Digital technology may make microscopes obsolete
9/17/14

Over and above its ability to detect cell types, the programme was useful because of its ability to store and share images. From 2010, with the help of Professor Didier Cataldo, co-director of the laboratory of Tumor & Development Biology at the University of Liège, the Cytomine platform was in the process of development at GIGA. Its early successes allowed it to go from 5 users then to over 100 today, coming from the CHU and from the university at large. “We have opened up a similar service for students in histology,” Stévens said. “There are more medical students every year, and the faculty has to confront new problems of organization, especially where laboratory practice is concerned. Ideally, we need one microscope for each student, which is a great expense. Then, every student needs a slide for every exercise. We can’t repeat the same samples, and some are not as good as others. Getting good quality slides can quickly become a matter of difficulty. In addition, with the microscope the professor does not see what the student sees. Sometimes students miss questions because they did not observe closely enough. For so many students, microscopes are not very practical.”

Cytomine aims at offering obvious solutions to these problems. The lab is no longer obliged to own hundreds of microscopes, and a single good quality slide can be digitized and studied by all students at the same time, while the programme tracks their progress in observation. In an effort to stimulate interest, some teachers annotated certain parts of certain images in order to generate exam questions or student exercises. They present samples along with questions aimed at finding out if students have observed what they needed to observe. It would be possible to make a game out of certain searches, so that at every step students are alerted (with flags or other signals) regarding what they are supposed to be looking for. The programme thus has interactive pedagogical implications.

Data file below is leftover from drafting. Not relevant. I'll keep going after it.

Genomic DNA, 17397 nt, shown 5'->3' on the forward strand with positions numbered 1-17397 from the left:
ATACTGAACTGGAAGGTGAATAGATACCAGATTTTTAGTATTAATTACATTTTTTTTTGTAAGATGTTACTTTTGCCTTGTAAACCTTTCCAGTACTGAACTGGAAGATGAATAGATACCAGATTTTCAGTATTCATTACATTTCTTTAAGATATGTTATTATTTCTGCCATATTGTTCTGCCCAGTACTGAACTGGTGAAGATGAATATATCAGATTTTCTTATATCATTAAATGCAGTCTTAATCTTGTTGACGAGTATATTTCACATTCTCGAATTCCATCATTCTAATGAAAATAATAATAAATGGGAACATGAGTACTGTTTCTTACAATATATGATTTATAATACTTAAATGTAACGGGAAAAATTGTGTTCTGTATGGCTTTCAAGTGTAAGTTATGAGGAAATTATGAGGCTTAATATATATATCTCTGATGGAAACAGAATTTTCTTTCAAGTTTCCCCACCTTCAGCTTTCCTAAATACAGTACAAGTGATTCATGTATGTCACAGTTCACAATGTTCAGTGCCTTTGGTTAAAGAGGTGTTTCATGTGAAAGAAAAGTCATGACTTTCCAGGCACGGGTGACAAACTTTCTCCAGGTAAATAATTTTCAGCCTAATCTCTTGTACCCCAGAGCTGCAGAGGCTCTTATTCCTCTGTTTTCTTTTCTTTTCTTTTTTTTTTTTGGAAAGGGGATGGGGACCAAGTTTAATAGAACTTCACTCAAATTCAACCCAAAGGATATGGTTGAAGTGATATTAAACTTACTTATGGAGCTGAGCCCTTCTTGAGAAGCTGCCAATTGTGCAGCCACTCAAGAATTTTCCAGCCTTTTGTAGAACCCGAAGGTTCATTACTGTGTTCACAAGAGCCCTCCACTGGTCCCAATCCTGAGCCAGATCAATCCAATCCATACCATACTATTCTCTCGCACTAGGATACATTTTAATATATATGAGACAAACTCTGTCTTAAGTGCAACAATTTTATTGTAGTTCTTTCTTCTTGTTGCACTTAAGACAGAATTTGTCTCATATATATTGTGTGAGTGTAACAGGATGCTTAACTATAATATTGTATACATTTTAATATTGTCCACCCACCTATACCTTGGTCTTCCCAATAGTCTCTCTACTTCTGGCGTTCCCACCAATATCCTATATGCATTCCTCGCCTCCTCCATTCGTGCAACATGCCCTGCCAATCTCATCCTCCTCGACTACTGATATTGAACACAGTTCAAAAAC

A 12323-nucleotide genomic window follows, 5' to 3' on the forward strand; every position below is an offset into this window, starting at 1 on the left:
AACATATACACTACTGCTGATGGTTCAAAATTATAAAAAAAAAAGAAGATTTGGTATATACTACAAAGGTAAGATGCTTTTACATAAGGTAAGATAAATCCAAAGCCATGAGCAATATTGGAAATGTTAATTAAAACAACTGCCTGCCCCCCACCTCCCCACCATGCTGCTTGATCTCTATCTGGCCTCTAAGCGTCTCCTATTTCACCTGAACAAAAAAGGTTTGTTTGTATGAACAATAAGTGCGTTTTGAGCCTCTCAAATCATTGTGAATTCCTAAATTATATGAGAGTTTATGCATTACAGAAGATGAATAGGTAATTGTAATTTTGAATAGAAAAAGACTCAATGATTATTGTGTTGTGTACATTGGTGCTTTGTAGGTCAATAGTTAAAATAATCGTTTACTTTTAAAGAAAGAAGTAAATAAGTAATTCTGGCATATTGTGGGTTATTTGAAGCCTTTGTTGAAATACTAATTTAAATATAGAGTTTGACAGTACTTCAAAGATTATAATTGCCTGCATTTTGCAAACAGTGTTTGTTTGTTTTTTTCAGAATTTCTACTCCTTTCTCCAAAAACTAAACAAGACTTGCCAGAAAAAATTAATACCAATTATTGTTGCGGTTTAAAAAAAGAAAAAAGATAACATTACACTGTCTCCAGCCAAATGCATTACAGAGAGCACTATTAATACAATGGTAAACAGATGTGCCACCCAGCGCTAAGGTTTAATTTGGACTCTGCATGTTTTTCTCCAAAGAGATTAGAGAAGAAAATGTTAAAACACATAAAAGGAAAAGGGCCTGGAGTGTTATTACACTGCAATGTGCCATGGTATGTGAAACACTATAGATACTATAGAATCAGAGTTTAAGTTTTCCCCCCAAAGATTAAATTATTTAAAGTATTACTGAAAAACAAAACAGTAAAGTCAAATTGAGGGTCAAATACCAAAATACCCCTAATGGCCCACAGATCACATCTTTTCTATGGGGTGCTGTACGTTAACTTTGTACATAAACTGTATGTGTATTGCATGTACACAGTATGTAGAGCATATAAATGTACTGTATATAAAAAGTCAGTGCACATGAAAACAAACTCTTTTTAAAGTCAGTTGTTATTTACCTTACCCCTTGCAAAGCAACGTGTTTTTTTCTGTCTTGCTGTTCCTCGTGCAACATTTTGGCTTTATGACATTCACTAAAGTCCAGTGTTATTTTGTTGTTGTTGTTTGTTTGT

Today, over 1,000 student and faculty accounts are registered to use the programme. The team will participate along with the faculty of the medical school and with IFRES in the Histoweb project, an extension of Cytomine for teachers and professors, which will look for novel teaching methodologies, including online exercises intended to be carried, outside of class. “We will see when each student logs on. We will track them with a tool (with their permission) that will record some information about the way they prepare for their exams. We will be able to correlate these observations with eventual test scores as a means of improving students’ study skills”.

Cytomine2

In the emergency room

Outside of research and teaching, Cytomine could be valuable in a crucial setting, the clinical one: “This is an area where the replacement of microscopes is a controversial subject all by itself,” the researchers say. “Pathologists have to accept the technology. The diagnosis they produce based on an image has to be as good or better than the diagnosis based on something actually seen through a microscope.” There are three areas of potential difference. First, the possibility that digital compression of the image has altered it; next, the resistance of human experts to this technological change; finally, the eyes have it, because the field of vision presented on a flat screen is always smaller than the field of vision the eyes see through the microscope, including everything the eyes see, so that one can see right down into cells.

The mechanism of change is engaged, however. Taking into account only those who teach, the next generation of pathologists will have trained on flat screens. The leading microscope makers have accepted this change, and are now offering slide scanners at lower prices (a high speed scanner still costs about 200,000 Euros). At this moment, the CHU of Liège is asking this technology in specific kinds of cases. “For example,” according to Stévens, “when a surgeon operates, sometimes he wants to take a sample from a patient and have it analyzed quickly by a pathologist before going on. In a network of hospitals like the CHU of Liège a pathologist is not available at all hours, or in the right location. So an emergency call goes out, and the pathologist may spend quite some time driving for just a few minutes work with a microscope. With this technology the doctor can take the sample, and a technician can immediately digitize it. The pathologist gets the image as an e-mail and is able to answer the surgeon’s questions in a few minutes, after which the operation can continue.

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